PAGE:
The bottom portion 22 includes a substantially rectangular metal layer 24 and low noise amplifier (LNA) circuit 26. As illustrated, the metal layer 24 is further defined to include an absence of material in the form of a substantially off-centered rectangular slot 28. Additionally, the metal layer 24 is excited by a microstrip line 30 (shown in phantom in FIG. 4C) located adjacent the LNA circuit 26. In operation, circular polarization is built into the antenna 14 a as a result of the combination of the slot 28 and microstrip line 30, which excites electromagnetic waves received by the top metallization 20. In an alternative embodiment, the circular polarization may be achieved by providing a cross-aperture in the metal layer 24 in place of the substantially rectangular slot 28. In yet another alternative embodiment, circular polarization may be built into the top metallization 20 by moving the slot 28 and microstrip line 30 into the top metallization 20.

Referring to FIG. 6A, a first implementation of the aperture-coupled slot-wave antenna 14 a on the front windshield glass 12 a is shown according to one embodiment of the invention. The aperture-coupled slot-wave antenna 14 a is shown in a generally similar configuration as that in FIG. 4A expect that a radome 32 is located over the top metallization 20 so as to protect the top metallization 20 from the elements. The radome 32 is a thin, plastic element that has a low dielectric constant, which, as a result, appears transparent to electromagnetic waves received by the top metallization 20. To reduce the appearance of the aperture-coupled slot-wave antenna 14 a, the bottom portion 22 of the slotted patch antenna array 14 a is located on the passenger-compartment interior surface 23 of the glass layer 11 b near an adjustment arm 25 of the rear-view mirror assembly 13. The bottom portion 22 may be affixed to the inner glass layer 11 b by an adhesive and covered by a plastic closeout (not shown). As a result, the bottom portion 22 may be hidden by positioning the rear-view mirror assembly 13 proximate the bottom portion 22.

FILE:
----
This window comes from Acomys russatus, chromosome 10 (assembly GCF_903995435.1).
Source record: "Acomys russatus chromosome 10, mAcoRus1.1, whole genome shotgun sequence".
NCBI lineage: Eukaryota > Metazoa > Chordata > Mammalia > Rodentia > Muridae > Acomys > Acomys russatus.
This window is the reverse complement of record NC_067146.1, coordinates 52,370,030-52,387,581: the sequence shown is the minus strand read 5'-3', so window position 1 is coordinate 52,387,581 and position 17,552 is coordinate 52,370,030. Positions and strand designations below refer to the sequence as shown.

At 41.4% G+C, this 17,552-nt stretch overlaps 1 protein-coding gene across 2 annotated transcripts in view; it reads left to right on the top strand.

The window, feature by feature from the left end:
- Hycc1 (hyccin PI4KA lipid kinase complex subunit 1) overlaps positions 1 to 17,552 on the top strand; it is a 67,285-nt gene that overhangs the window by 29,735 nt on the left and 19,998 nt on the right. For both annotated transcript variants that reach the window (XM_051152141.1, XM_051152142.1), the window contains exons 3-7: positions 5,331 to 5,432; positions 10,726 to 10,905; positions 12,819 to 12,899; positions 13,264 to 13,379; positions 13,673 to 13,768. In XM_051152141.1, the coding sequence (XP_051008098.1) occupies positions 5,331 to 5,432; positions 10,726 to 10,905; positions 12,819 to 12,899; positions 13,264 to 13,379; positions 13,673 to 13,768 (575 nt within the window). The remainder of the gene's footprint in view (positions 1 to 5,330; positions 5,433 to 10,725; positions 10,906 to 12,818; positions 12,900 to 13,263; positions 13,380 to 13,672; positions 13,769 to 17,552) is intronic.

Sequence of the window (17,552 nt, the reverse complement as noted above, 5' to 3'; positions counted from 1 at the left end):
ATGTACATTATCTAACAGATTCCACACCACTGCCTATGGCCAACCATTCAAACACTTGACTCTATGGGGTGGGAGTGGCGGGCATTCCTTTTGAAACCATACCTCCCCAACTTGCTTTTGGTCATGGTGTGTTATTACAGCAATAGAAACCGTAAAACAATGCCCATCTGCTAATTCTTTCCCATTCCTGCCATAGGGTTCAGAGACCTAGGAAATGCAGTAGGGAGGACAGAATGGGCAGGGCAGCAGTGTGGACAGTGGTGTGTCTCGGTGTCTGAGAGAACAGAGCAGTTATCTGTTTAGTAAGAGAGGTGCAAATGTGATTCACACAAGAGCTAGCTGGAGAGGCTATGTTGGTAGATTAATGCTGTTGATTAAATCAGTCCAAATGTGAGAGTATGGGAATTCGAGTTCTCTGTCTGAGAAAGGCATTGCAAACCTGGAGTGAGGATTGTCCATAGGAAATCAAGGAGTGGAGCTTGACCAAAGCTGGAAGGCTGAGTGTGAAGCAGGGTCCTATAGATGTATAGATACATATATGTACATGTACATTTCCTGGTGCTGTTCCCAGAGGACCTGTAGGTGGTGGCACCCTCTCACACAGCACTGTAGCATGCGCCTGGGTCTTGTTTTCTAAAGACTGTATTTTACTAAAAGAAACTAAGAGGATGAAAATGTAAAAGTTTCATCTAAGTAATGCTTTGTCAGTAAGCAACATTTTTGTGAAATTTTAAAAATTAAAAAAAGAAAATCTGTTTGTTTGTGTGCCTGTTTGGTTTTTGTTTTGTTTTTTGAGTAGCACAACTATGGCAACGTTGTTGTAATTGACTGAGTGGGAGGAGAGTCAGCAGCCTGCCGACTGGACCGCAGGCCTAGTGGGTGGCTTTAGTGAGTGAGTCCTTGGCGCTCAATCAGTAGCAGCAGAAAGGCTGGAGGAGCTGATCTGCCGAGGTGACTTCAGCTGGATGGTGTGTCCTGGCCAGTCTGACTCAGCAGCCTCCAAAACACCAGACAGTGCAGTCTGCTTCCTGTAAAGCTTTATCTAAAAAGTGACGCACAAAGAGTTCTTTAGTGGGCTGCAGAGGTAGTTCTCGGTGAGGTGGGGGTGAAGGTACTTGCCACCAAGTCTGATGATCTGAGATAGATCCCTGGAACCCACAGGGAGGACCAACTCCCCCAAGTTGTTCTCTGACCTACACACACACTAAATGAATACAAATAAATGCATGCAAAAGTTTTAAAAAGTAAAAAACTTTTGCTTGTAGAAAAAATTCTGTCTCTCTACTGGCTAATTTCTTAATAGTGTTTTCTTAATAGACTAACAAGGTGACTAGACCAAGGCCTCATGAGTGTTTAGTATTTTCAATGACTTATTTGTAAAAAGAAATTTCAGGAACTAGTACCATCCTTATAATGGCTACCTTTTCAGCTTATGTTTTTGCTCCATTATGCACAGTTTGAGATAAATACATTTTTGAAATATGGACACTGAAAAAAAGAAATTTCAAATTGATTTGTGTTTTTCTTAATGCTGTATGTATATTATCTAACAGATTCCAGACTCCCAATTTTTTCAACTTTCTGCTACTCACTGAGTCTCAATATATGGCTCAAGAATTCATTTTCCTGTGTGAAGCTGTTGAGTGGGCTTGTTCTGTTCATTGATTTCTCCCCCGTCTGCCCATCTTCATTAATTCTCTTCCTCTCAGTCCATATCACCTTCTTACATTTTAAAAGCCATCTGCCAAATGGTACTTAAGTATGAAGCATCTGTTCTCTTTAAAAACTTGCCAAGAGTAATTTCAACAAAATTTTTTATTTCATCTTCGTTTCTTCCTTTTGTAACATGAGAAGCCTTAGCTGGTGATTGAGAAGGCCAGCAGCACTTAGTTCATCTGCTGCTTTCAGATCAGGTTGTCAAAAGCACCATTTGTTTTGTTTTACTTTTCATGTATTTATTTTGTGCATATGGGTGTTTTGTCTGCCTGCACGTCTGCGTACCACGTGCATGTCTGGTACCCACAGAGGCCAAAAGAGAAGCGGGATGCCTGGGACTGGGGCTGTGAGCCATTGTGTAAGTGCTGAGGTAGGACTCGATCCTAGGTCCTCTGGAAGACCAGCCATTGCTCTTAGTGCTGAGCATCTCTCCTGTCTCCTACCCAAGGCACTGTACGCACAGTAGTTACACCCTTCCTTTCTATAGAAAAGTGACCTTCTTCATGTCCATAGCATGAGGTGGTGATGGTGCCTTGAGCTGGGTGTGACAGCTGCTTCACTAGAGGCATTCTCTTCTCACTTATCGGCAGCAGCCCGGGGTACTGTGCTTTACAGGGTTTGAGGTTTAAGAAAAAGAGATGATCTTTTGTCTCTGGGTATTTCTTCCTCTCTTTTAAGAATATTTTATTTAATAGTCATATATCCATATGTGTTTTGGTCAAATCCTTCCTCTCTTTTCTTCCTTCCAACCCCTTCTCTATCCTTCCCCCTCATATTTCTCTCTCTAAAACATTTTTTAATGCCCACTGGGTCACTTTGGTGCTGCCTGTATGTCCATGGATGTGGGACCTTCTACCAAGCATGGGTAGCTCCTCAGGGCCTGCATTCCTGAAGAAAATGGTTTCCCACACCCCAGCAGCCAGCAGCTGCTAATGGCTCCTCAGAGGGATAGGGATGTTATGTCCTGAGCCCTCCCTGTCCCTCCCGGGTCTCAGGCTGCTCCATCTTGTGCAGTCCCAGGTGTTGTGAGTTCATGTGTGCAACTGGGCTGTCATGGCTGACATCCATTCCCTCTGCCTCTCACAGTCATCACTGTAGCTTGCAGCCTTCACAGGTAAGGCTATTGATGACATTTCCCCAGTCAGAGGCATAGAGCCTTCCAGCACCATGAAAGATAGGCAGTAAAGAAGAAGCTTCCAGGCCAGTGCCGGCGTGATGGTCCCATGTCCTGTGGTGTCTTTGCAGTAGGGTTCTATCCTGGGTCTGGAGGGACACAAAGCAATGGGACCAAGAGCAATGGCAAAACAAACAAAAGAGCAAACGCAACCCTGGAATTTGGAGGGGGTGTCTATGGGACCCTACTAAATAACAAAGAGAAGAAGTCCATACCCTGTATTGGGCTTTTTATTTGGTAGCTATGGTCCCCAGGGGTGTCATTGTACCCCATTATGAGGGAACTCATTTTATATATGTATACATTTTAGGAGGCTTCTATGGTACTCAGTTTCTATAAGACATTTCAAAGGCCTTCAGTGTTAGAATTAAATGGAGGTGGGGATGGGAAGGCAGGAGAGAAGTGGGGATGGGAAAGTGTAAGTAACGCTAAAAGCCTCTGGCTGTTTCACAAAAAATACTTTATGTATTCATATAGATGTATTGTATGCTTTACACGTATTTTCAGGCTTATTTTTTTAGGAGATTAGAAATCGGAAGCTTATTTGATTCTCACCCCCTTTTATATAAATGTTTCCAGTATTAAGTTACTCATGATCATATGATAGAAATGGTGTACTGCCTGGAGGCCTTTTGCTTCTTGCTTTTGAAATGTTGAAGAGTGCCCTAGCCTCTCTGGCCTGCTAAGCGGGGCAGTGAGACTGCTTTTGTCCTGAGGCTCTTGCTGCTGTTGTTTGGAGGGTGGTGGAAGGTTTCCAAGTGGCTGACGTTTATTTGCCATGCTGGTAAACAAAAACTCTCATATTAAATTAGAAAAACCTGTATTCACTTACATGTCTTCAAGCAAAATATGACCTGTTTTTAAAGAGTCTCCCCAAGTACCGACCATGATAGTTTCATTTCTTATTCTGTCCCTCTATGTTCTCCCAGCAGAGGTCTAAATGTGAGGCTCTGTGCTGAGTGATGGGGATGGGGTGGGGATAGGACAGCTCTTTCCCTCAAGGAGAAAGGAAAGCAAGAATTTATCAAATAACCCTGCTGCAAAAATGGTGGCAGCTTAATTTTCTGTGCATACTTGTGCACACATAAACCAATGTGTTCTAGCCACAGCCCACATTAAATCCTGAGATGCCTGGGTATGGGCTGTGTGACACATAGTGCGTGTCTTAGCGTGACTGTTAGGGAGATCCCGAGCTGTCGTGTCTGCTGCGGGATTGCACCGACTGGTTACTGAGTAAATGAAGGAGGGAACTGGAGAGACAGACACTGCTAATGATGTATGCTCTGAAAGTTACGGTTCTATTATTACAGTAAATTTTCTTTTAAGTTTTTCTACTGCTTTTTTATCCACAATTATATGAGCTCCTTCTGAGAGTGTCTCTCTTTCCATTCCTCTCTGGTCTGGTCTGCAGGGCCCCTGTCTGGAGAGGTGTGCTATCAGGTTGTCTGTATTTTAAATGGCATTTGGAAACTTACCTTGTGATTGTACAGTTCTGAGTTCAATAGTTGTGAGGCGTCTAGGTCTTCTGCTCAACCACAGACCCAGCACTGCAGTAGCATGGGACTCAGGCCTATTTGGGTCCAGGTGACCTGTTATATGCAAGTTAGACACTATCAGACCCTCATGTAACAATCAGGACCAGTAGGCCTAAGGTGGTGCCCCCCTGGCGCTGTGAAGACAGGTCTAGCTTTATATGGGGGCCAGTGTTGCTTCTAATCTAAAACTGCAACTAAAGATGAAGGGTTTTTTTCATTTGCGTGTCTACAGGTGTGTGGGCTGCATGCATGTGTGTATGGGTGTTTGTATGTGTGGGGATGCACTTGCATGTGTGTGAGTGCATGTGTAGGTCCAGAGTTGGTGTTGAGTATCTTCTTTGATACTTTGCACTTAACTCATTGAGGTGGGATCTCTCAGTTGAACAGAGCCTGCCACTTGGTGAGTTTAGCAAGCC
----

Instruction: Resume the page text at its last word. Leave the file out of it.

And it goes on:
In an alternative embodiment, as seen in FIG. 6B, the rear-view mirror assembly 13 may include a bezeled portion 27 located about the adjustment arm 25 that provides an adequate volume for housing the bottom portion 22. In this embodiment, the radome 32 covers the top metallization 20. In this implementation, the bezel 27 performs the dual function of completely hiding the bottom portion 22, but may also provide a routing of wires 16 from the bottom portion 22 with other wires 16 associated with and extending from the rear-view mirror assembly in a tube 29 to the headliner.

As seen in FIGS. 7A and 7B, another embodiment of the antenna system 10 a includes bezeled portions, illustrated generally at 31 and 33, in the intermediate plastic film layer 11 c. As seen in FIG. 7A, the bezeled portion 31 is located adjacent to the outer glass layer 11 a, and conversely as shown in FIG. 7B, the bezeled portion 33 is located adjacent the inner glass layer 11 b. In yet another alternative embodiment, the glass layers 11 a, 11 b may each include bezeled portion, which are illustrated generally at 35 and 37 in FIGS. 8A and 8B, respectively. As seen in FIG. 8A, the bezeled portion 35 is located in the inner glass layer 11 b adjacent the intermediate plastic film layer 11 c, and conversely, as shown in FIG. 8B, the bezeled portion 37 is located in the outer glass layer 11 a adjacent the intermediate plastic film layer 11 c.